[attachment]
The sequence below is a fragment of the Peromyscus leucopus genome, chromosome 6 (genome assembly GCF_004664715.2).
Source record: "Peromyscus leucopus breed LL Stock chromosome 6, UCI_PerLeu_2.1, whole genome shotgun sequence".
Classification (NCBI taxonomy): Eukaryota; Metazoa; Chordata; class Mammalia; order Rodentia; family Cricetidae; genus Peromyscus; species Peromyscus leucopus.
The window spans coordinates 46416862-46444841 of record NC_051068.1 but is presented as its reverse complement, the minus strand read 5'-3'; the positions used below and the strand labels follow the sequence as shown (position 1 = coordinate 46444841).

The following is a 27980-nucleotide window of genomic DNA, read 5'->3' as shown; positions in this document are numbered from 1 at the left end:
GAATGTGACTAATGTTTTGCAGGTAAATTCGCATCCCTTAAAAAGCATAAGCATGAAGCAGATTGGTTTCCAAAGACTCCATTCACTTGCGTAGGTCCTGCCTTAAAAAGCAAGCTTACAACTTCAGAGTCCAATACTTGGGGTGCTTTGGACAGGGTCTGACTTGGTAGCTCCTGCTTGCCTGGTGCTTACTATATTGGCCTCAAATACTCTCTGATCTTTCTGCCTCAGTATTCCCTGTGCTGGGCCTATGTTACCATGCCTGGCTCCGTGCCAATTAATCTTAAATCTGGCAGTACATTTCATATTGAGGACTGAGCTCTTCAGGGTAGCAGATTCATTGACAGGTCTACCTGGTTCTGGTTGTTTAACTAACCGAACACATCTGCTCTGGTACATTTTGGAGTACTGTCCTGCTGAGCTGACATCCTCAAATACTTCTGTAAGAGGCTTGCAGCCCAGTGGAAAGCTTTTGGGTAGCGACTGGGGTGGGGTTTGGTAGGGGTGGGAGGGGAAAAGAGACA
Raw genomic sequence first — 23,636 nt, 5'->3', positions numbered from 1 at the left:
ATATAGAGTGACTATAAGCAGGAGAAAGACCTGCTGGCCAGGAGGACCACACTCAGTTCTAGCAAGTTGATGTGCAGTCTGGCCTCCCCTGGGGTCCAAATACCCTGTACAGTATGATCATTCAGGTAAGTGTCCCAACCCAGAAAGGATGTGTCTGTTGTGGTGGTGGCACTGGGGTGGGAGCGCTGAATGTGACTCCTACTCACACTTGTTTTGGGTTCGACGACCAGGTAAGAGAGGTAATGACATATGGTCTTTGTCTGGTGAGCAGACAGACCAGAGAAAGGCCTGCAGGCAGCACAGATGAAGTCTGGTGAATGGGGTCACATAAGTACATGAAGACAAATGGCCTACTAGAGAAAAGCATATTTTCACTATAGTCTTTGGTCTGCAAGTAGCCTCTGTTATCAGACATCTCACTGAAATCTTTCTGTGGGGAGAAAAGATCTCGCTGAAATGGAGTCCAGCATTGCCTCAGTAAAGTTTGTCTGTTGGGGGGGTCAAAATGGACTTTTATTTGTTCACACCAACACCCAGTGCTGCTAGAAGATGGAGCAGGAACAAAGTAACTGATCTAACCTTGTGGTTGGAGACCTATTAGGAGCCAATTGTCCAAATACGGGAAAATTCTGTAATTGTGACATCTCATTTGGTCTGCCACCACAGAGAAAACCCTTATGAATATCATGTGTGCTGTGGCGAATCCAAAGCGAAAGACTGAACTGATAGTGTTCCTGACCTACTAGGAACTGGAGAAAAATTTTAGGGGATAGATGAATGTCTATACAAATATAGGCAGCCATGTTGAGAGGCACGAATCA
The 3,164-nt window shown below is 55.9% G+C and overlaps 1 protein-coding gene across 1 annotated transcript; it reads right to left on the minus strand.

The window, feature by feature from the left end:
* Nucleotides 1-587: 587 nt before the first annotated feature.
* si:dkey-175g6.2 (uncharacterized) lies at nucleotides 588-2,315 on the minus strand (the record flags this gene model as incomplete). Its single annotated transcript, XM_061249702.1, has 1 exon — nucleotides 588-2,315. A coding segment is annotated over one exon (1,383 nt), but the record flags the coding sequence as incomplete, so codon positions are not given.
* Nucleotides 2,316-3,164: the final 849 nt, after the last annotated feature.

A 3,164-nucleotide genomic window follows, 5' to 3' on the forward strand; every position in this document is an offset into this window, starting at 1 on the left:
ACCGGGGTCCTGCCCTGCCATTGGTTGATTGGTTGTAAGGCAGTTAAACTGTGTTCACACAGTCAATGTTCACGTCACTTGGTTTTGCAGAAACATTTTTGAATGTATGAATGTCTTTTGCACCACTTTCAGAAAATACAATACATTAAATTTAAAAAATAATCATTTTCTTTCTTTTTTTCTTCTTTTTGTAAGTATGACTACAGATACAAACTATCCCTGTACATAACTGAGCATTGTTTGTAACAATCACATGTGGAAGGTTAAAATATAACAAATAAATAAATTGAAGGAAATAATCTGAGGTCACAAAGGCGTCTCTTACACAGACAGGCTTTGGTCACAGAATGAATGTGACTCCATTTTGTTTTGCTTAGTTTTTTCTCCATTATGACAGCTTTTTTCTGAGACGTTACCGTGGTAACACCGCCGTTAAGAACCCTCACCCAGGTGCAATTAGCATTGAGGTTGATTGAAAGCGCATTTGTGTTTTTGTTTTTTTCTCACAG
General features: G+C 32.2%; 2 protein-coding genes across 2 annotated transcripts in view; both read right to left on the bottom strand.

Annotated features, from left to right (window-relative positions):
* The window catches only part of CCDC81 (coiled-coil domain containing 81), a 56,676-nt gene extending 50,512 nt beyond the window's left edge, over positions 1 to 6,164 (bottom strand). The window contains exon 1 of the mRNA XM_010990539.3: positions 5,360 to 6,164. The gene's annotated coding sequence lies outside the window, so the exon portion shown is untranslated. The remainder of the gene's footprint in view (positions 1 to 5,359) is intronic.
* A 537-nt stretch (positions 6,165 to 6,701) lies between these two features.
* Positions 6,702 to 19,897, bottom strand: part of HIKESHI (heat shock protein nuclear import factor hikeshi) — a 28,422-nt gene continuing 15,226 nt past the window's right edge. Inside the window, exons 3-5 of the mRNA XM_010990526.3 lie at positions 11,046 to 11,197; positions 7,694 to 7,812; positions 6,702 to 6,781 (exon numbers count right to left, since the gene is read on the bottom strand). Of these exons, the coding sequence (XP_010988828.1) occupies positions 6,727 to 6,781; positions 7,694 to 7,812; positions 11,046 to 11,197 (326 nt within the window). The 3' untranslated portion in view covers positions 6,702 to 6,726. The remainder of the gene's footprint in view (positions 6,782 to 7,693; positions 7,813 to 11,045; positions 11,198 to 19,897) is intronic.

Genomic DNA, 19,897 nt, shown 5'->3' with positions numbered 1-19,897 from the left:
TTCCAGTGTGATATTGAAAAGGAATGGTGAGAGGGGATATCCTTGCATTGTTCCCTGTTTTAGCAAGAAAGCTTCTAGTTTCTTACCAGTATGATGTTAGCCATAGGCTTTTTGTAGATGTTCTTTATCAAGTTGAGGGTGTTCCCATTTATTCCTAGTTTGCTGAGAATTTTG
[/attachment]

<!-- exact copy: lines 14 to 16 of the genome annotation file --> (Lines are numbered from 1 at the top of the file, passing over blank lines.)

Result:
A 3,164-nucleotide genomic window follows, 5' to 3' on the forward strand; every position in this document is an offset into this window, starting at 1 on the left:
ACCGGGGTCCTGCCCTGCCATTGGTTGATTGGTTGTAAGGCAGTTAAACTGTGTTCACACAGTCAATGTTCACGTCACTTGGTTTTGCAGAAACATTTTTGAATGTATGAATGTCTTTTGCACCACTTTCAGAAAATACAATACATTAAATTTAAAAAATAATCATTTTCTTTCTTTTTTTCTTCTTTTTGTAAGTATGACTACAGATACAAACTATCCCTGTACATAACTGAGCATTGTTTGTAACAATCACATGTGGAAGGTTAAAATATAACAAATAAATAAATTGAAGGAAATAATCTGAGGTCACAAAGGCGTCTCTTACACAGACAGGCTTTGGTCACAGAATGAATGTGACTCCATTTTGTTTTGCTTAGTTTTTTCTCCATTATGACAGCTTTTTTCTGAGACGTTACCGTGGTAACACCGCCGTTAAGAACCCTCACCCAGGTGCAATTAGCATTGAGGTTGATTGAAAGCGCATTTGTGTTTTTGTTTTTTTCTCACAG
General features: G+C 32.2%; 2 protein-coding genes across 2 annotated transcripts in view; both read right to left on the bottom strand.